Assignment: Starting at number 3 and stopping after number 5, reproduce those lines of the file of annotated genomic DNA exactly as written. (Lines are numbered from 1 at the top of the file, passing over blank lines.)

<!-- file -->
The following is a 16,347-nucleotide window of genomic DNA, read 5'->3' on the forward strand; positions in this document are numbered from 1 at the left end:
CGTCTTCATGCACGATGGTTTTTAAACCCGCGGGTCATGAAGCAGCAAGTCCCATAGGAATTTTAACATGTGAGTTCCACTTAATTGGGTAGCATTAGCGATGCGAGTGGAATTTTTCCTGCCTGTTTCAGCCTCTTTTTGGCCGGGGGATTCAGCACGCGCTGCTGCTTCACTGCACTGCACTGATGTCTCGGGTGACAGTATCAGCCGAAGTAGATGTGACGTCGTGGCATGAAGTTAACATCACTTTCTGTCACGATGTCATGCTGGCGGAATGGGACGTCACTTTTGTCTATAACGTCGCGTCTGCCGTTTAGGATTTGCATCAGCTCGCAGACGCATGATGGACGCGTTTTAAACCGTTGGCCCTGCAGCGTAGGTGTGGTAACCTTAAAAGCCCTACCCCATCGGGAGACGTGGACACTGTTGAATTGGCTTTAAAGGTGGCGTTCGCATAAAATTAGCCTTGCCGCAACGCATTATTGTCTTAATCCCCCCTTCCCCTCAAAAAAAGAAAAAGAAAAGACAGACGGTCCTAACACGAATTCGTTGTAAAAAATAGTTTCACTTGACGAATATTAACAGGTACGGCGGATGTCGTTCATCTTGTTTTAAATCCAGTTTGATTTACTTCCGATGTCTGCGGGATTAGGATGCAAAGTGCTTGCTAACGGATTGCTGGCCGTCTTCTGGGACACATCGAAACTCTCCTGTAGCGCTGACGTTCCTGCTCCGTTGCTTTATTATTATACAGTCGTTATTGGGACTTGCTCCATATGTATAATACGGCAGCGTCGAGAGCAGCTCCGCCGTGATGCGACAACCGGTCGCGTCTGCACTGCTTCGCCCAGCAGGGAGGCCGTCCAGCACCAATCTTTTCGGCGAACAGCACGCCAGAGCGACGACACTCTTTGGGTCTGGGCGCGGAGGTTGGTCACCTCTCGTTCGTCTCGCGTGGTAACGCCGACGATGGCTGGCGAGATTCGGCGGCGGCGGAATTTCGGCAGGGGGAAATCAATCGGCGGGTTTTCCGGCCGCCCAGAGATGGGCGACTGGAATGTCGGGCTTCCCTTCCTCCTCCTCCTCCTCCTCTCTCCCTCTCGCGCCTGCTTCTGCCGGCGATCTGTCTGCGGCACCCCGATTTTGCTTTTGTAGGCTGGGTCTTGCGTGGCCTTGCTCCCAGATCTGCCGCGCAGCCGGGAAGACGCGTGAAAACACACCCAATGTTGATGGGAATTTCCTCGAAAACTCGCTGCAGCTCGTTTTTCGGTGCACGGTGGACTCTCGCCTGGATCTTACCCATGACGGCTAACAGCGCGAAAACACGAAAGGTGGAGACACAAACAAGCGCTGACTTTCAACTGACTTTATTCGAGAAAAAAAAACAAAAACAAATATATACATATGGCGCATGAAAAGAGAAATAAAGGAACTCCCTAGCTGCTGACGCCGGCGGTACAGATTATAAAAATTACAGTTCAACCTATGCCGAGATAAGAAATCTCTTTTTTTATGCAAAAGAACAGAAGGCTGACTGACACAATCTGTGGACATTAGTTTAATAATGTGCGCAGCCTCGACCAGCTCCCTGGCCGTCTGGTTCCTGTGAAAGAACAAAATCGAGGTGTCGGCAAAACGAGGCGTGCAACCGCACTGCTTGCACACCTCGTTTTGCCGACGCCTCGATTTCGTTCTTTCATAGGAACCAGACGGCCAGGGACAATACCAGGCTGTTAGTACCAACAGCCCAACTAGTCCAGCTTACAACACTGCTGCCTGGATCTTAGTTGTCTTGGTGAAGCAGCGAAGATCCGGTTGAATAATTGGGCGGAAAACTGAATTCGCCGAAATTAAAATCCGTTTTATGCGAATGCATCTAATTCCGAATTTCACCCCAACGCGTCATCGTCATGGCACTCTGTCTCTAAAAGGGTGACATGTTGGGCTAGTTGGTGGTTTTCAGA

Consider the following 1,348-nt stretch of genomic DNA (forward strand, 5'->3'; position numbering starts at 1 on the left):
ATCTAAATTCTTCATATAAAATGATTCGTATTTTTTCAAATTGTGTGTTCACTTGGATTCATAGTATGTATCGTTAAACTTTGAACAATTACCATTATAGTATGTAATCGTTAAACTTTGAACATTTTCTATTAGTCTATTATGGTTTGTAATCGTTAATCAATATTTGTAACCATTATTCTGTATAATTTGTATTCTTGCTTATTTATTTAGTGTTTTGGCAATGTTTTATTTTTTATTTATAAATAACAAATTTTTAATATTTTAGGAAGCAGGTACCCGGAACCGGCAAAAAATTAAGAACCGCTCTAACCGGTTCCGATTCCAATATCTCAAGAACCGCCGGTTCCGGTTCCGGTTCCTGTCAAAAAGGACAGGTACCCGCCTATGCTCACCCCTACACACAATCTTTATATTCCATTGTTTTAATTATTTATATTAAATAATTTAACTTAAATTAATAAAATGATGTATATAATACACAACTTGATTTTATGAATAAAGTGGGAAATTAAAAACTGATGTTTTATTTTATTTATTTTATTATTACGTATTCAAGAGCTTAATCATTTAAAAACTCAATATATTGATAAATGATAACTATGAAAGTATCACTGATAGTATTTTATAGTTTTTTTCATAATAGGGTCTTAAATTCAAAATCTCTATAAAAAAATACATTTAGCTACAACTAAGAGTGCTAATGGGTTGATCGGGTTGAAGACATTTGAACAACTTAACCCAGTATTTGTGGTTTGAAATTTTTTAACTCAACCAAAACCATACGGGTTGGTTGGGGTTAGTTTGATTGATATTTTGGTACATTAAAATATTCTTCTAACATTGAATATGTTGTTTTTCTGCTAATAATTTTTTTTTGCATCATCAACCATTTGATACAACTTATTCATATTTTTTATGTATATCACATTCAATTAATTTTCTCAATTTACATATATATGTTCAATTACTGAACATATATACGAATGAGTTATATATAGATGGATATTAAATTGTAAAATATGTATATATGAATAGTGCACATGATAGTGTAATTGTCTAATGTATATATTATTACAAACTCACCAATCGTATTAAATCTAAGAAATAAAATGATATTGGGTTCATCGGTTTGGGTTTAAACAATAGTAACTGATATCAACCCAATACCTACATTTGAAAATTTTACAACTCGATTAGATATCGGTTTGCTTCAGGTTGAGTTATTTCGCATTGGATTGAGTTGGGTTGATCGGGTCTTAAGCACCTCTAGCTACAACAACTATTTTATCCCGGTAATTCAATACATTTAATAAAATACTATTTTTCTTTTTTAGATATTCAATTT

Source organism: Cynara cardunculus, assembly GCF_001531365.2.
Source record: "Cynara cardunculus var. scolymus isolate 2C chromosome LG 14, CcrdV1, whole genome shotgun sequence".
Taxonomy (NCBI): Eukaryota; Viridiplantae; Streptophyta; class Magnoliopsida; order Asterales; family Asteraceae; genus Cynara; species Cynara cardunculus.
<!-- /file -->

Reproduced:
Consider the following 1,348-nt stretch of genomic DNA (forward strand, 5'->3'; position numbering starts at 1 on the left):
ATCTAAATTCTTCATATAAAATGATTCGTATTTTTTCAAATTGTGTGTTCACTTGGATTCATAGTATGTATCGTTAAACTTTGAACAATTACCATTATAGTATGTAATCGTTAAACTTTGAACATTTTCTATTAGTCTATTATGGTTTGTAATCGTTAATCAATATTTGTAACCATTATTCTGTATAATTTGTATTCTTGCTTATTTATTTAGTGTTTTGGCAATGTTTTATTTTTTATTTATAAATAACAAATTTTTAATATTTTAGGAAGCAGGTACCCGGAACCGGCAAAAAATTAAGAACCGCTCTAACCGGTTCCGATTCCAATATCTCAAGAACCGCCGGTTCCGGTTCCGGTTCCTGTCAAAAAGGACAGGTACCCGCCTATGCTCACCCCTACACACAATCTTTATATTCCATTGTTTTAATTATTTATATTAAATAATTTAACTTAAATTAATAAAATGATGTATATAATACACAACTTGATTTTATGAATAAAGTGGGAAATTAAAAACTGATGTTTTATTTTATTTATTTTATTATTACGTATTCAAGAGCTTAATCATTTAAAAACTCAATATATTGATAAATGATAACTATGAAAGTATCACTGATAGTATTTTATAGTTTTTTTCATAATAGGGTCTTAAATTCAAAATCTCTATAAAAAAATACATTTAGCTACAACTAAGAGTGCTAATGGGTTGATCGGGTTGAAGACATTTGAACAACTTAACCCAGTATTTGTGGTTTGAAATTTTTTAACTCAACCAAAACCATACGGGTTGGTTGGGGTTAGTTTGATTGATATTTTGGTACATTAAAATATTCTTCTAACATTGAATATGTTGTTTTTCTGCTAATAATTTTTTTTTGCATCATCAACCATTTGATACAACTTATTCATATTTTTTATGTATATCACATTCAATTAATTTTCTCAATTTACATATATATGTTCAATTACTGAACATATATACGAATGAGTTATATATAGATGGATATTAAATTGTAAAATATGTATATATGAATAGTGCACATGATAGTGTAATTGTCTAATGTATATATTATTACAAACTCACCAATCGTATTAAATCTAAGAAATAAAATGATATTGGGTTCATCGGTTTGGGTTTAAACAATAGTAACTGATATCAACCCAATACCTACATTTGAAAATTTTACAACTCGATTAGATATCGGTTTGCTTCAGGTTGAGTTATTTCGCATTGGATTGAGTTGGGTTGATCGGGTCTTAAGCACCTCTAGCTACAACAACTATTTTATCCCGGTAATTCAATACATTTAATAAAATACTATTTTTCTTTTTTAGATATTCAATTT

Source organism: Cynara cardunculus, assembly GCF_001531365.2.